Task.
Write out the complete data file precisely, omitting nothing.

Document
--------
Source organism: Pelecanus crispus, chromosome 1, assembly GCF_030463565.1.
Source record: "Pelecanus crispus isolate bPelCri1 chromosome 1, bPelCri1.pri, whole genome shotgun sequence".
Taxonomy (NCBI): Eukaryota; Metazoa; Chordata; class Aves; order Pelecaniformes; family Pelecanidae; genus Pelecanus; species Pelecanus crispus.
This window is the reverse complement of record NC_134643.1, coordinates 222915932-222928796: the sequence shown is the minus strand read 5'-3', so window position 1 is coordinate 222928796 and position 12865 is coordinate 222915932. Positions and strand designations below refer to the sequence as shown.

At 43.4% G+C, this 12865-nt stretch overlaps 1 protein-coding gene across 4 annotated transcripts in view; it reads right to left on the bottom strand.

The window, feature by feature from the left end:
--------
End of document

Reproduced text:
Source organism: Pelecanus crispus, chromosome 1, assembly GCF_030463565.1.
Source record: "Pelecanus crispus isolate bPelCri1 chromosome 1, bPelCri1.pri, whole genome shotgun sequence".
Taxonomy (NCBI): Eukaryota; Metazoa; Chordata; class Aves; order Pelecaniformes; family Pelecanidae; genus Pelecanus; species Pelecanus crispus.
This window is the reverse complement of record NC_134643.1, coordinates 222915932-222928796: the sequence shown is the minus strand read 5'-3', so window position 1 is coordinate 222928796 and position 12865 is coordinate 222915932. Positions and strand designations below refer to the sequence as shown.

At 43.4% G+C, this 12865-nt stretch overlaps 1 protein-coding gene across 4 annotated transcripts in view; it reads right to left on the bottom strand.

The window, feature by feature from the left end: